The next time you open a plastic water bottle, you should realize that microfibers of plastic have likely slipped into the water you are about to drink.
So says Shelly Moore, Executive Director the Moore Institute for Plastic Pollution Research. Moore, who was the guest speaker at the Aquarium of the Pacific’s First Wednesday lecture series this past week, is incidentally not related to the founder of that institution said Dr. Peter Karevia, the Aquarium’s President said.
Charles Moore reportedly founded the Moore Institute after returning by boat from Hawaii a few years back and upon seeing mountains of floating plastic, coined the term “the Great Pacific Garbage Patch.”
“The younger crowd knows plastics as the bane of the planet,” said Karevia, “and in fact, plastics is the devil we know and the devil we love because they made fresh food possible. They help feed the world,” he said, “and they’ve done so many positive things for us.”
Karevia said Shelly Moore has been working on water quality, microplastics, trash, and marine debris for most of her career,” said the Karevia.
Shelly Moore, who has researched ocean plastics and micro plastics for most of her career, said plastics have indeed provided benefits to the world, but are suddenly, and exponentially, becoming a huge problem for the world’s oceans.
“What we’re facing going forward,” she said, “is basically there is a ton of plastic and most of that makes it into landfills where it just sits for years and years and years. It doesn’t really go away. Many of the plastic items that we have today take years and years and years on the magnitude of hundreds of years to degrade. It just doesn’t go away.”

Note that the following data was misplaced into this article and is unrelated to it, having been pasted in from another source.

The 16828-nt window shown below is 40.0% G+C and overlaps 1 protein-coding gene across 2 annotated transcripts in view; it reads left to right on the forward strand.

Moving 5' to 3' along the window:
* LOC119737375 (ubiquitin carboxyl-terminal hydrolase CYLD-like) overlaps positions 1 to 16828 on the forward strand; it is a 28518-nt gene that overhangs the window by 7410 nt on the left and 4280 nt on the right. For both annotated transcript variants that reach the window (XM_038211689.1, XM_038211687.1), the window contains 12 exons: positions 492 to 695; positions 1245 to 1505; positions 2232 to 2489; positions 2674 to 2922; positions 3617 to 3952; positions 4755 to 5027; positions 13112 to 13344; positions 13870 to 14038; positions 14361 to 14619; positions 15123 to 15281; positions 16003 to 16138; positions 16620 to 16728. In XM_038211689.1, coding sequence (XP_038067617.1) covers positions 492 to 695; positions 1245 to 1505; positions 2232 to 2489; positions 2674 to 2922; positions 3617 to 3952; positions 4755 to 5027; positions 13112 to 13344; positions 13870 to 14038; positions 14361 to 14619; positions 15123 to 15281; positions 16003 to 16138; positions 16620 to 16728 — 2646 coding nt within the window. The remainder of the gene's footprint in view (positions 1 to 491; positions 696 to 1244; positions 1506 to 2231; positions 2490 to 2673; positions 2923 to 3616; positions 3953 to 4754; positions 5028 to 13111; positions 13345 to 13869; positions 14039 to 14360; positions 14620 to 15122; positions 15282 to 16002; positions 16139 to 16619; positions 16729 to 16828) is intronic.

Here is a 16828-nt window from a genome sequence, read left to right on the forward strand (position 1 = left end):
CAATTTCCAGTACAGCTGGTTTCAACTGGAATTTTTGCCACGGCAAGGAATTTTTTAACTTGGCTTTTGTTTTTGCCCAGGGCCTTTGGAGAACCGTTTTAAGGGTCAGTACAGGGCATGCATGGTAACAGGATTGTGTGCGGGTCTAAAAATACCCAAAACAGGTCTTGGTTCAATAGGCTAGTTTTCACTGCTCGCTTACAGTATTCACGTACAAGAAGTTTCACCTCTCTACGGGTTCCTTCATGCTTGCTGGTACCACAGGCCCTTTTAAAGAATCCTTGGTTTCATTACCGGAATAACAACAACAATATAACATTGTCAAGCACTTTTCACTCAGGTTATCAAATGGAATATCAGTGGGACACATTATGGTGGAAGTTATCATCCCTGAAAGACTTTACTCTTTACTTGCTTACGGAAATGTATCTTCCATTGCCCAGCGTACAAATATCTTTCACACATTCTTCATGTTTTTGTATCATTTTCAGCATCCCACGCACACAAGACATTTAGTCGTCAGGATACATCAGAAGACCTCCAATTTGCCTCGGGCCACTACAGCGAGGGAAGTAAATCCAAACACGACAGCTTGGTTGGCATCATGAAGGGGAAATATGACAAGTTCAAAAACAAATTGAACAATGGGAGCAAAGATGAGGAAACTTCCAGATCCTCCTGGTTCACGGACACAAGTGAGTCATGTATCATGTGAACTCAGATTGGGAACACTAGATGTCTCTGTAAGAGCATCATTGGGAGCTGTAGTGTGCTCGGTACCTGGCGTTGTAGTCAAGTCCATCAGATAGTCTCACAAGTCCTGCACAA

Moreover, Moore said growing amounts of plastics are annually making it into aquatic environments that will not set well with the future.
“We’re going to have a legacy that we’re going to leave for future generations,” said Moore, “that isn’t going to be so nice.”
“We’re producing plastics so fast that we can’t really deal with the waste that comes from the plastic products we’re using,” she warned.
More than the plastics most people can see, said Moore, is the pre-production plastic pellets called “nurdles,” which are four to five millimeters in diameter. “They come in different shapes and sizes,” she said.
“Those are actual precursors to plastic products,” said Moore. She said the tiny pellets come in various plastic packaging and are unknowingly carried by beachgoers and deposited in the sand.
In one of two studies referenced by Moore, she said they found hundreds of “nurdles” in every five-gallon bucket of sand samples taken from the beaches in Orange County during one of the studies.
“We estimated there are over 100 million nurdles in Orange County alone,” the researcher said.
Moore said the nurdles came from everything from Starburst candy wrappers to Marlboro cigarettes.
Some state Water Boards have instituted innovative programs such as “Clean Sweep” to remove some of the microplastics from the beaches, she said, noting also that California has outlawed some of the tiniest microbead carriers.